Dread Scott, Slave Rebellion Reenactment Performance Still 1

A leading voice in the denunciation of American racism and capitalism, Dread Scott’s conceptual works have encouraged audiences nationwide to rethink the so-called “truth” of American ideals. In 2019 Scott debuted Slave Rebellion Reenactment, a community-engaged performance work that recreated the 1811 slave rebellion in St. Charles and St. John the Baptist Parishes in Louisiana. Its leader Charles Deslondes organized over 400 enslaved people to carry out what was one of the largest slave rebellions in American history.

In this image, performers armed with machetes and rifles march with a determined resolve just as the historical figures they portray. The area in which they are photographed is riddled with petrochemical plants that detrimentally pollute the predominately Black communities that surround them. Non-coincidentally in 1811, sugar plantations occupied much of this same area. Thus, the reenactors’ movement along the 26-mile stretch symbolizes the constant battle Black people fight every day for freedom and equality.


I make revolutionary art to propel history forward. I look towards an era without exploitation or oppression. I don’t accept the economic foundation, social relations, and governing ideas of America. My work contributes to social change by encouraging an audience to explore important social questions based upon this perspective. This viewpoint has empowered me to make artworks that show leaders of slave revolts as heroes, challenge American patriotism as a unifying value, set fire to the US Constitution, position the police as successors to lynch mob terror, and burn money to highlight the absurdity of a system that treats necessities as commodities. My projects often look at how history not only sets the stage for the present, but also resides in the present in new form. I work in a range of media: performance, installation, video, photography, and printmaking and the audience is often an active element of the art.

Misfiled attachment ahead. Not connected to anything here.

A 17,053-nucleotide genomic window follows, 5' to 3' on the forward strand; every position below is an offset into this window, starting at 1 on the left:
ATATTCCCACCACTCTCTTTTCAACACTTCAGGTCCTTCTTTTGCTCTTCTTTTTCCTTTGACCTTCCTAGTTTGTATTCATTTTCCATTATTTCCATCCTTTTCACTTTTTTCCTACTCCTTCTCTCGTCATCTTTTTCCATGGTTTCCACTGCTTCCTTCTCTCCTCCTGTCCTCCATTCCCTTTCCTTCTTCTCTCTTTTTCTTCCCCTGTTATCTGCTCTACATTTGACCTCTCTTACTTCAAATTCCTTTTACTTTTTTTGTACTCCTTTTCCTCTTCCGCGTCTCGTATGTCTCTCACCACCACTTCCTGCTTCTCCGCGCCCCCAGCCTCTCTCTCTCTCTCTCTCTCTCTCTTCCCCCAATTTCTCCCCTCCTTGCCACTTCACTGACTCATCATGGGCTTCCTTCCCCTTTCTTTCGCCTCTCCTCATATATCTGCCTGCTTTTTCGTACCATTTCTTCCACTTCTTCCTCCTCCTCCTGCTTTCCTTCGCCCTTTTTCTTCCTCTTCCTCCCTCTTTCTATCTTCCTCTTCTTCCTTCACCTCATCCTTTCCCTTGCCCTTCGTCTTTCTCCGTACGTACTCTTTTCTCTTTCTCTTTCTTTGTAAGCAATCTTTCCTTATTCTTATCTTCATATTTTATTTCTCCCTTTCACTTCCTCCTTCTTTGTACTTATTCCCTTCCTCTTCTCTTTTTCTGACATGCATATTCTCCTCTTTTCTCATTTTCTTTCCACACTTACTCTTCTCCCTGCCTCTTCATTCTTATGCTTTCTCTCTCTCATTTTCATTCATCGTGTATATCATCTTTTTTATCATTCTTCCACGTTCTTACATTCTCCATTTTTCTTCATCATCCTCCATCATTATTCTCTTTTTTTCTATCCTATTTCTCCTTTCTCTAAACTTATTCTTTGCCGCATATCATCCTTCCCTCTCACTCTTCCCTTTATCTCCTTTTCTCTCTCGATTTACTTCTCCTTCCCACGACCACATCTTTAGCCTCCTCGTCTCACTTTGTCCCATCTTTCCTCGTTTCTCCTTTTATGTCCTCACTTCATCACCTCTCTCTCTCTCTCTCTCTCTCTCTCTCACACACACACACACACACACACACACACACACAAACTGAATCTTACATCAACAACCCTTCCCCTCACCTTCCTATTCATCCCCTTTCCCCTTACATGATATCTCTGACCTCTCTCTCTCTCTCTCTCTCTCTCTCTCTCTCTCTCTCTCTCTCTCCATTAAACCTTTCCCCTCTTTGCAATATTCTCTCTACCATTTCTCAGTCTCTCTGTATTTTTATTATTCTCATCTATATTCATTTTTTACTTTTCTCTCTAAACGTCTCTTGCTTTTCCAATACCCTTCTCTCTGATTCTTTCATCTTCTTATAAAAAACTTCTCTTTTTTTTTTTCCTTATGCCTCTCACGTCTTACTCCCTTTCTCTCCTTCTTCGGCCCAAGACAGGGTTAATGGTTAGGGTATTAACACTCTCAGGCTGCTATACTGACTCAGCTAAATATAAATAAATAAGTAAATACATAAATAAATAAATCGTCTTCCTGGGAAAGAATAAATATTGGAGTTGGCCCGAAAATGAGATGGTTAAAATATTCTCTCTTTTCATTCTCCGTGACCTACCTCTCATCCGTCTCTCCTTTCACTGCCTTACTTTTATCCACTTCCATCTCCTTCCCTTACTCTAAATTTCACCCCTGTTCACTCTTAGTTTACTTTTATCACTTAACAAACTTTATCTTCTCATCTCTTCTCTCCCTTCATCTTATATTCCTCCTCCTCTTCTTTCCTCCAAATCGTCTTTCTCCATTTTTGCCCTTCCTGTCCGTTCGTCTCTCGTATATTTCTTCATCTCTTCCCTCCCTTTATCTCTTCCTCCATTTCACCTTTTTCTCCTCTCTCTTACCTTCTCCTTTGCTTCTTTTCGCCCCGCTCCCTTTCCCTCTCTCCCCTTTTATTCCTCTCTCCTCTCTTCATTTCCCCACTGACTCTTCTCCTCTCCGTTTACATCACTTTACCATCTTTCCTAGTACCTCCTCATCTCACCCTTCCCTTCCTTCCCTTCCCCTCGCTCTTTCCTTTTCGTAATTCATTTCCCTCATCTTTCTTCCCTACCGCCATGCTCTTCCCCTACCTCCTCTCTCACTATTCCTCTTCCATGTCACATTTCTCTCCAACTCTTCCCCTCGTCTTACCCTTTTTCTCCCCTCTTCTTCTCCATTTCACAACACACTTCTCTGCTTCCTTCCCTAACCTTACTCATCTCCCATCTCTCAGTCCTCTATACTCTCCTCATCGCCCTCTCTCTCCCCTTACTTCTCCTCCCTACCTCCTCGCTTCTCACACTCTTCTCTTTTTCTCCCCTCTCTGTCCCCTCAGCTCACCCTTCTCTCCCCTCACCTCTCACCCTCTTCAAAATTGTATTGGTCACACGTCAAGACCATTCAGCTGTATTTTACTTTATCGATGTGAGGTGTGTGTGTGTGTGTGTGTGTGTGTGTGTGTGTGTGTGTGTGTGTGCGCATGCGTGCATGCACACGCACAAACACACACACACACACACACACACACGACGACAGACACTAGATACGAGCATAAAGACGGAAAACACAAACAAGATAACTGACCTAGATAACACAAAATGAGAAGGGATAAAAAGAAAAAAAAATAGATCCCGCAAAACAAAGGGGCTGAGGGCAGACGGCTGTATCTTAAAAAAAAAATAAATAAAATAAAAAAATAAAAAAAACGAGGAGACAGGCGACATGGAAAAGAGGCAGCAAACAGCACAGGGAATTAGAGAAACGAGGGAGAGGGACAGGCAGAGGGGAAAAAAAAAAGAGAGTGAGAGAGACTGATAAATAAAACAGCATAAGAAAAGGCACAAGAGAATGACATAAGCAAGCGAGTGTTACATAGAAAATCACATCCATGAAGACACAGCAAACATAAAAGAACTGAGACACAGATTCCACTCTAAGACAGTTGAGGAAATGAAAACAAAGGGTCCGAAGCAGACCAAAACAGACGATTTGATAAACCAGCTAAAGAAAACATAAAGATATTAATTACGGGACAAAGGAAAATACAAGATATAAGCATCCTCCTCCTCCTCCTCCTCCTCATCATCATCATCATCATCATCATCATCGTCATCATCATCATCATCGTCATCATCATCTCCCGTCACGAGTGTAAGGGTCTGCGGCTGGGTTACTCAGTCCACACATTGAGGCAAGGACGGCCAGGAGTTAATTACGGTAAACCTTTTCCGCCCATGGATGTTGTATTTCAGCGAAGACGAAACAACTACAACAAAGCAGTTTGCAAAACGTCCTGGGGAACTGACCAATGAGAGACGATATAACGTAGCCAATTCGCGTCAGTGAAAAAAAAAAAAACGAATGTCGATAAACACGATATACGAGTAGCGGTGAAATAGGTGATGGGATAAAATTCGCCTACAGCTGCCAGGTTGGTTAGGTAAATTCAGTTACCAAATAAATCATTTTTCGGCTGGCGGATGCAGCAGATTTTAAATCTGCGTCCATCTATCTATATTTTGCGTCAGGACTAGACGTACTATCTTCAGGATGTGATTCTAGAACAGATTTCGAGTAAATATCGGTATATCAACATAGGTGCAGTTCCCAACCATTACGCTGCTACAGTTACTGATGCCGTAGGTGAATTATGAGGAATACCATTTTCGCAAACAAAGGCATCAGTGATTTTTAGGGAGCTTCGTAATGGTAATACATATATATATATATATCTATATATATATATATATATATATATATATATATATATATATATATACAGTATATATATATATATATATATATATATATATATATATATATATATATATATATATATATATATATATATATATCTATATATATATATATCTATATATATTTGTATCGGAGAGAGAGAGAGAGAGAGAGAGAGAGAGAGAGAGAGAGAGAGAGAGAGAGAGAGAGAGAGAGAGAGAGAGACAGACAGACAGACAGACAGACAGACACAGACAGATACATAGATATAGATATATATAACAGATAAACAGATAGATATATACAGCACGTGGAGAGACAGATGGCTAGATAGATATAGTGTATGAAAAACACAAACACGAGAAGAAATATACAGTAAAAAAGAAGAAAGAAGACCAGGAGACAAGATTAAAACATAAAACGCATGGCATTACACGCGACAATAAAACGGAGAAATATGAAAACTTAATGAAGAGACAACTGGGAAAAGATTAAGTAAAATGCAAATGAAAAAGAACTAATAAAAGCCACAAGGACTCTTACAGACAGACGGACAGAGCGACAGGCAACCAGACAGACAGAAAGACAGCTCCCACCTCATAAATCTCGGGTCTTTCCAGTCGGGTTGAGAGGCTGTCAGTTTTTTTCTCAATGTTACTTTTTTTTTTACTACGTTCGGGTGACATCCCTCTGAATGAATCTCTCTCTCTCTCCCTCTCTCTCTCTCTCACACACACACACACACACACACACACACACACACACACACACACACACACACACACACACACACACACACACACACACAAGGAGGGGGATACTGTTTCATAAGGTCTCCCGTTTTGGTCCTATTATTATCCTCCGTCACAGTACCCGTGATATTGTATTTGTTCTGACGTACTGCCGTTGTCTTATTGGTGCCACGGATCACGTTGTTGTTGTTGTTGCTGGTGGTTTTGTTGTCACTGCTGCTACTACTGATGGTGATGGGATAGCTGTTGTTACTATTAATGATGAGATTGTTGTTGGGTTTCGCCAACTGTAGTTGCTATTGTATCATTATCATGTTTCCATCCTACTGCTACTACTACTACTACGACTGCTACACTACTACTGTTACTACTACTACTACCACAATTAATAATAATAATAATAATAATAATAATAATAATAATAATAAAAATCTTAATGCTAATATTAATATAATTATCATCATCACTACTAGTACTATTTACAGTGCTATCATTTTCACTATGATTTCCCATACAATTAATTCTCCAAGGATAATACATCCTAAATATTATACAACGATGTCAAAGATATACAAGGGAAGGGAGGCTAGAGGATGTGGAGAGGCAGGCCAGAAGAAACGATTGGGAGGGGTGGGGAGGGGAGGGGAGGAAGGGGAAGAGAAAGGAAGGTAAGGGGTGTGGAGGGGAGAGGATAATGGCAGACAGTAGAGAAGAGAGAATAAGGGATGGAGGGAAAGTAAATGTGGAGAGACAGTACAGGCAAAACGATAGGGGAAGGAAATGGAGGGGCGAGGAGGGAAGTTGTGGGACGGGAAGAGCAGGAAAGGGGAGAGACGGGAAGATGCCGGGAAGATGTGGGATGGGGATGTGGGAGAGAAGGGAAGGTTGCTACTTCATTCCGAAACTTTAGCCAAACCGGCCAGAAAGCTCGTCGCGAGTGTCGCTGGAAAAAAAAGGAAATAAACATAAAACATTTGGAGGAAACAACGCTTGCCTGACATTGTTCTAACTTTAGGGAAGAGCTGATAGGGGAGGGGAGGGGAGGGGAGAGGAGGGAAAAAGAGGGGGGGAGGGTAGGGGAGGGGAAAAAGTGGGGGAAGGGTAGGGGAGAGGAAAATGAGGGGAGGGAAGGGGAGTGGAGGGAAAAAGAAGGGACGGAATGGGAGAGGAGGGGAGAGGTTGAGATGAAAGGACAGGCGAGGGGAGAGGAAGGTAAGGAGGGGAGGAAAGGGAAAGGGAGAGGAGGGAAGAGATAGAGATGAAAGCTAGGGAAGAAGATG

Artwork Info
Date 2020
Dimensions 39.25 x 59 inches
Medium Pigment print
Artist Info
Born Chicago, IL
Works Brooklyn, NY
Out of Many: Dread Scott in conversation with Dr. Kelli Morgan, November 16, 2021


Dread Scott is an interdisciplinary artist whose art encourages viewers to re-examine cohering ideals of American society. In 1989, the US Senate outlawed his artwork and President Bush declared it “disgraceful” because of its transgressive use of the American flag. Dread became part of a Supreme Court case when he and others burned flags on the steps of the Capitol. He has presented a TED talk on this. His art has been exhibited at MoMA/PS1, Walker Art Center, Cristin Tierney Gallery, and street corners across the country. He is a 2021 John Simon Guggenheim Fellow and has also received fellowships form Open Society Foundations and United States Artists as well as a Creative Capital grant. In 2019, he presented Slave Rebellion Reenactment, a public performance, which was featured in Vanity Fair, The New York Times, and on Christiane Amanpour on CNN. His art is included in the collection of the Whitney Museum of American Art.